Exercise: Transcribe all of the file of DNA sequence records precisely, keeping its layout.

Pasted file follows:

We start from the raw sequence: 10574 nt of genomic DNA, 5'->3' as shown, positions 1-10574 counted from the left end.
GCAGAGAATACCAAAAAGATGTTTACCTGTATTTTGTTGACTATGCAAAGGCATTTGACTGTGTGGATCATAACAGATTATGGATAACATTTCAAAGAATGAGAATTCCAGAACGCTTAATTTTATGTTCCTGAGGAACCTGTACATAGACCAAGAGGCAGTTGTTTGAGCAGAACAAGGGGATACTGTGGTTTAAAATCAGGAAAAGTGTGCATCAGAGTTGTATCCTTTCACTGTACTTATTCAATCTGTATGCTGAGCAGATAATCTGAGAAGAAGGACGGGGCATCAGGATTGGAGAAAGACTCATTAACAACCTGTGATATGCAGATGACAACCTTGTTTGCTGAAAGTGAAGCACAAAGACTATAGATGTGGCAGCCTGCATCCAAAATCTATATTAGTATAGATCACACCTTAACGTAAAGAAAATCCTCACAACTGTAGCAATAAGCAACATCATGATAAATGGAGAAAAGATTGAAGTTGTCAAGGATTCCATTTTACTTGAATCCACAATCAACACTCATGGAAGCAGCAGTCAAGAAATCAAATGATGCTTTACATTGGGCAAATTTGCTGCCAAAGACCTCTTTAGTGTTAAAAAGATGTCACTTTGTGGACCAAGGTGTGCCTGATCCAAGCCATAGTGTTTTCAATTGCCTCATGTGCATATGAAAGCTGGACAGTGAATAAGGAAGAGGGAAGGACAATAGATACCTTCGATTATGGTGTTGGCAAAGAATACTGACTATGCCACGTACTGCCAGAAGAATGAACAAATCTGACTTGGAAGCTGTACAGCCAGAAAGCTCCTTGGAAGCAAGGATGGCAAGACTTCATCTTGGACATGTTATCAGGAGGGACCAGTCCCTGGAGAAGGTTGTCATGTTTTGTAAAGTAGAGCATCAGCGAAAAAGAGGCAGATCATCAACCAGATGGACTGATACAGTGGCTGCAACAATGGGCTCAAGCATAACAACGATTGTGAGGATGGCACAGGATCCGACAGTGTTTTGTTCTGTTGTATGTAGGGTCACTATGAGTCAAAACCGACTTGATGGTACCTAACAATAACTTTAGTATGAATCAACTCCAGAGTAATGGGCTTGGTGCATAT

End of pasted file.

We start from the raw sequence: 10574 nt of genomic DNA, 5'->3' as shown, positions 1-10574 counted from the left end.
GCAGAGAATACCAAAAAGATGTTTACCTGTATTTTGTTGACTATGCAAAGGCATTTGACTGTGTGGATCATAACAGATTATGGATAACATTTCAAAGAATGAGAATTCCAGAACGCTTAATTTTATGTTCCTGAGGAACCTGTACATAGACCAAGAGGCAGTTGTTTGAGCAGAACAAGGGGATACTGTGGTTTAAAATCAGGAAAAGTGTGCATCAGAGTTGTATCCTTTCACTGTACTTATTCAATCTGTATGCTGAGCAGATAATCTGAGAAGAAGGACGGGGCATCAGGATTGGAGAAAGACTCATTAACAACCTGTGATATGCAGATGACAACCTTGTTTGCTGAAAGTGAAGCACAAAGACTATAGATGTGGCAGCCTGCATCCAAAATCTATATTAGTATAGATCACACCTTAACGTAAAGAAAATCCTCACAACTGTAGCAATAAGCAACATCATGATAAATGGAGAAAAGATTGAAGTTGTCAAGGATTCCATTTTACTTGAATCCACAATCAACACTCATGGAAGCAGCAGTCAAGAAATCAAATGATGCTTTACATTGGGCAAATTTGCTGCCAAAGACCTCTTTAGTGTTAAAAAGATGTCACTTTGTGGACCAAGGTGTGCCTGATCCAAGCCATAGTGTTTTCAATTGCCTCATGTGCATATGAAAGCTGGACAGTGAATAAGGAAGAGGGAAGGACAATAGATACCTTCGATTATGGTGTTGGCAAAGAATACTGACTATGCCACGTACTGCCAGAAGAATGAACAAATCTGACTTGGAAGCTGTACAGCCAGAAAGCTCCTTGGAAGCAAGGATGGCAAGACTTCATCTTGGACATGTTATCAGGAGGGACCAGTCCCTGGAGAAGGTTGTCATGTTTTGTAAAGTAGAGCATCAGCGAAAAAGAGGCAGATCATCAACCAGATGGACTGATACAGTGGCTGCAACAATGGGCTCAAGCATAACAACGATTGTGAGGATGGCACAGGATCCGACAGTGTTTTGTTCTGTTGTATGTAGGGTCACTATGAGTCAAAACCGACTTGATGGTACCTAACAATAACTTTAGTATGAATCAACTCCAGAGTAATGGGCTTGGTGCATAT